On that first argument, I'm in even greater difficulty. Not only is it more difficult conceptually, but if I lose the second argument, the first cannot be put at all since we then have no language for it. Once more I can't prove my position but would hope to show it credible. The problem is this. We see the world around us as ordered and purposeful and we want to see what's behind that. We look for causes and causes of causes and we arrive at a first cause. At the same time, we perceive our own imperfection (as meaningful or meaningless a concept as perfection is) and weakness and we want to reach up to someone (not something): our father, and thence the Father to whom our father reaches--for comfort and aid. The myths of our traditions tell us of our ancestors who reached up and were met, and so we hope. But then we attempt to intellectualize our searching and our longing and we find that what we were looking at was an uncaused cause, and a big daddy in the sky. The first is impossible, the second fairly ridiculous and together they're irreconcilable. If we're smart, we reject God and we're left with man, an island of intelligibility--and that just by fluke--in a vast cold universe of nonsense.

Alas, that doesn't square with reality either, for it is not only man who is intelligible, but the universe itself--indeed, with God on the lam and the soul in abeyance, the question of where man leaves off and the universe begins has become problematic. But every strange green quark here or ten thousand trillion miles away is intelligible--a fact, a knowable bundle of information with a course and a history. She spins; she dances with her spouse and her distant cousins, too, perhaps. It’s nuts, it’s so wonderful. Forget about Intelligent Designists' and Creation Scientists' probabilities that there should be life in the universe absent a creator; simply, it is immensely more meet that there should be nothing than something. And that every particle of that something should be intelligible and communicative is just as ridiculous as our big daddy in the sky. But by now we've lost hope--the myths must be false--so we let it sit.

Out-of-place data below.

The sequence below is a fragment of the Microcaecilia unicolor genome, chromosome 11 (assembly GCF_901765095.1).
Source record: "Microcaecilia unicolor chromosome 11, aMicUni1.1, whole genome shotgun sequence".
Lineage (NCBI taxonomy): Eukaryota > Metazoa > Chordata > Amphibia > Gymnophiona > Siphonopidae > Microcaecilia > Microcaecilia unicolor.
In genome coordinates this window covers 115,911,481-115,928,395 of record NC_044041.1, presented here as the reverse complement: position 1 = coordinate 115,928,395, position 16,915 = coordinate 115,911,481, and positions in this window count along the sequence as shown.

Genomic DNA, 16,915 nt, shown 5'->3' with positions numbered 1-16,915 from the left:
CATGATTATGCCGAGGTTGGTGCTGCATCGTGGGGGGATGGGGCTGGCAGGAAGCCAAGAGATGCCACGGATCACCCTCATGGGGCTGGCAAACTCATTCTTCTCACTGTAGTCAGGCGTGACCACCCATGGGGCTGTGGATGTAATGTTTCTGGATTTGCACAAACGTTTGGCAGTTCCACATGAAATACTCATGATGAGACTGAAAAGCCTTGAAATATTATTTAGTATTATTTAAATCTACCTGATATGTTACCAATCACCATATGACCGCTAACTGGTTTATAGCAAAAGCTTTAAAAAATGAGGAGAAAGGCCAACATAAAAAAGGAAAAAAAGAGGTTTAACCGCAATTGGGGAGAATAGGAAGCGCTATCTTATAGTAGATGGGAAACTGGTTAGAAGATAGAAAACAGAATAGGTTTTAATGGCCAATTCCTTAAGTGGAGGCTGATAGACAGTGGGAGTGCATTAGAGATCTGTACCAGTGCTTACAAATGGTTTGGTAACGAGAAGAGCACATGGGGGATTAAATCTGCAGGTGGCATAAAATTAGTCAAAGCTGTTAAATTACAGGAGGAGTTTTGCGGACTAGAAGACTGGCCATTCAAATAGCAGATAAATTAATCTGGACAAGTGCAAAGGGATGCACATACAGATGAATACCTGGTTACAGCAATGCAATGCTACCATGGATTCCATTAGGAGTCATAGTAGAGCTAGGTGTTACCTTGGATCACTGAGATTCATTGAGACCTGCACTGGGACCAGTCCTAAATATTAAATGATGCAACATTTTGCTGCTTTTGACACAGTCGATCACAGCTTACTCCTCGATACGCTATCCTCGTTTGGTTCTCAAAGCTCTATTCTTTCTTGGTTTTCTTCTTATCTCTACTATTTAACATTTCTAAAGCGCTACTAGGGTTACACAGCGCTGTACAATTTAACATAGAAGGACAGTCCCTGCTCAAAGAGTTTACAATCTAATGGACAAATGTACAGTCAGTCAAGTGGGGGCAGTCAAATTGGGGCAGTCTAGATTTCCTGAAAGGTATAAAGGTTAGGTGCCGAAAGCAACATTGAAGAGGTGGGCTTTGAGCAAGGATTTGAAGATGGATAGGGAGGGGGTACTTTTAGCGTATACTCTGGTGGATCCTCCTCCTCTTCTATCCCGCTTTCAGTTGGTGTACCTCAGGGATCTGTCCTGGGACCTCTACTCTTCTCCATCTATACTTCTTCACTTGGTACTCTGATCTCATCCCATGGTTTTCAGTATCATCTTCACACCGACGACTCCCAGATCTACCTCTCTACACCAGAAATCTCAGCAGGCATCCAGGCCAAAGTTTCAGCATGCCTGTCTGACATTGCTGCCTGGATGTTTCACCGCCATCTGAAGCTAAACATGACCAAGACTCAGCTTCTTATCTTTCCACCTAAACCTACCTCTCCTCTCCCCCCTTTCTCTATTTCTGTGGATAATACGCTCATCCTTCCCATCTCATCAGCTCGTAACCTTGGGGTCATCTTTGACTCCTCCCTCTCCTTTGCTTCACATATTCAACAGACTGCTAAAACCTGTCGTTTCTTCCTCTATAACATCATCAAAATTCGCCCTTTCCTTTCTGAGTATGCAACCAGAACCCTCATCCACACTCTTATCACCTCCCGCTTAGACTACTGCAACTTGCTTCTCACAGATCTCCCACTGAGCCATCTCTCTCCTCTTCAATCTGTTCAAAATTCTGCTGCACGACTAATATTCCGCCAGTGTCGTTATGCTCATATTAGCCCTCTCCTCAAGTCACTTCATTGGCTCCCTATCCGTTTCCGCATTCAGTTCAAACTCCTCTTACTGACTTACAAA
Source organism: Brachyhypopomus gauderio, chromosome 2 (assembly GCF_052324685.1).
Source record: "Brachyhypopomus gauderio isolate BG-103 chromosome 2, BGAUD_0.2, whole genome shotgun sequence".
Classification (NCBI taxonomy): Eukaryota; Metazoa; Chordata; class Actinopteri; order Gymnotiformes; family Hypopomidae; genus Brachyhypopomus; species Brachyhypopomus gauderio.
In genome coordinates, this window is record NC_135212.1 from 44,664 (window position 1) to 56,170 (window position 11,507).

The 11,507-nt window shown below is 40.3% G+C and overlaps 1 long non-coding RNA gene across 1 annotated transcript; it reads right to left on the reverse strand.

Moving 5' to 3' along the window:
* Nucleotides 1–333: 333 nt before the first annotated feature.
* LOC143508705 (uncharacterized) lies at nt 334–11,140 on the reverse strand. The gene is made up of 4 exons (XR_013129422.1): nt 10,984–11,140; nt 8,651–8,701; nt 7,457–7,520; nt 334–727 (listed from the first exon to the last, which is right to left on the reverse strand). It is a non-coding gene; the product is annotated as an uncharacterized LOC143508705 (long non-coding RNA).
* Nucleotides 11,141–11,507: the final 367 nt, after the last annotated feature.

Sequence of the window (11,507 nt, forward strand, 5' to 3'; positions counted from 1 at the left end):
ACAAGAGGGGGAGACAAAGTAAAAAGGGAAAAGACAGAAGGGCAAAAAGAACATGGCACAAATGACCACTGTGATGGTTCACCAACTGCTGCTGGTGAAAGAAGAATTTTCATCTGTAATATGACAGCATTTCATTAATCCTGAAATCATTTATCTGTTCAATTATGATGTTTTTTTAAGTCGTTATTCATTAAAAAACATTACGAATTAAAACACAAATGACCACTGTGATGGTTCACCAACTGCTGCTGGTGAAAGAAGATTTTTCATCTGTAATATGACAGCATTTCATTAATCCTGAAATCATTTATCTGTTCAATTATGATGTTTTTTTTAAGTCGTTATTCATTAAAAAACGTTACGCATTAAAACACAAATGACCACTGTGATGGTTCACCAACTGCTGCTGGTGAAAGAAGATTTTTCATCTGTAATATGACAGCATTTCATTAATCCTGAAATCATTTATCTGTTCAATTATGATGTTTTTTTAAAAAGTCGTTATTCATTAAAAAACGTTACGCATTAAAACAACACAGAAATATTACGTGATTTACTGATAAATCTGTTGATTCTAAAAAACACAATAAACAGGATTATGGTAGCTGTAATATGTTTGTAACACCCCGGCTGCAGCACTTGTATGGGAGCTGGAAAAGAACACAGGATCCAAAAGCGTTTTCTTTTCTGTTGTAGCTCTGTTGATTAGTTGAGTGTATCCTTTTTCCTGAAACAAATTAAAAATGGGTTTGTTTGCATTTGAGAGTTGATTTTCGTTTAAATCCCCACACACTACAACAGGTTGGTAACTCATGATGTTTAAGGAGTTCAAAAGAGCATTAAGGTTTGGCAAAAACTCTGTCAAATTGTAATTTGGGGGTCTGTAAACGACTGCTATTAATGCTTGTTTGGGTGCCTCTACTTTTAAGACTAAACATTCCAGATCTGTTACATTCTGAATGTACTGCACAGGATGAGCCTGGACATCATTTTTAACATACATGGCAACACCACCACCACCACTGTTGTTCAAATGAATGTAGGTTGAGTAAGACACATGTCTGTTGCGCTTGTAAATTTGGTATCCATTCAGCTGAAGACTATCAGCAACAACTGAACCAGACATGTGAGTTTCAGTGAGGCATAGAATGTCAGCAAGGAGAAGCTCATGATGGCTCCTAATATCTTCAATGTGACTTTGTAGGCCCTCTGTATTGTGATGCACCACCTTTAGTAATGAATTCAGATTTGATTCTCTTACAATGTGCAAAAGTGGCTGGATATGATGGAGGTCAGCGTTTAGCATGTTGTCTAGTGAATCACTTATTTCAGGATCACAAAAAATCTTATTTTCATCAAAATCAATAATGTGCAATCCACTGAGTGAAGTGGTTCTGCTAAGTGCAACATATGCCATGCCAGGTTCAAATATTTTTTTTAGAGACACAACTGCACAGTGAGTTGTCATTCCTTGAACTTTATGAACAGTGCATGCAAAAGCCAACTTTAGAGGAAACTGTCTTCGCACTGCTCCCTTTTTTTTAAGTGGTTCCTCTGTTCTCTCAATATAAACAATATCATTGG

But if Moses heard correctly and God says "I AM", if St. Thomas figured rightly and God is the Act of pure existence, then both sides do meet. As pure existence he can beget existence--He can be the First Cause and there needn't be a cause for Him because He is not an essential thing but an eternal act. As pure existence He contains all knowledge, and the procession of the self-knowledge of all knowledge is the eternal begetting of the Word. But now the begetter and the begotten both become Knower and Known and that is, at base, what a person is: a known knower. The relationship between Father and Son is one of knowledge but of more than knowledge, because it must be one of complete giving of Self--sacrifice, but a fecund not a painful sacrifice. Once more, this Act is the Spirit. We have now a triune, personal, creative God, to Whom (intellectually) we can't get from here. Still, He verifies our sense of order and our search for cause and He confirms that our myths are true (in import if not detail). And isn't that even more fitting than a god perceivable by the intellect? If I may: If religion were a thing that schoolin' could supply; then the smart would live, and the dumb would die. But even the very intelligent can recognize that knowledge doesn't save; that is to say smart and dumb alike can know that God is unknowable, only the proud need insist on maintaining the false dichotomy: knowable or false.

No comments:

About Me

My photo
I'd be a blackguard and a cad, if I weren't so ineffectual. The less said "About Me", the better.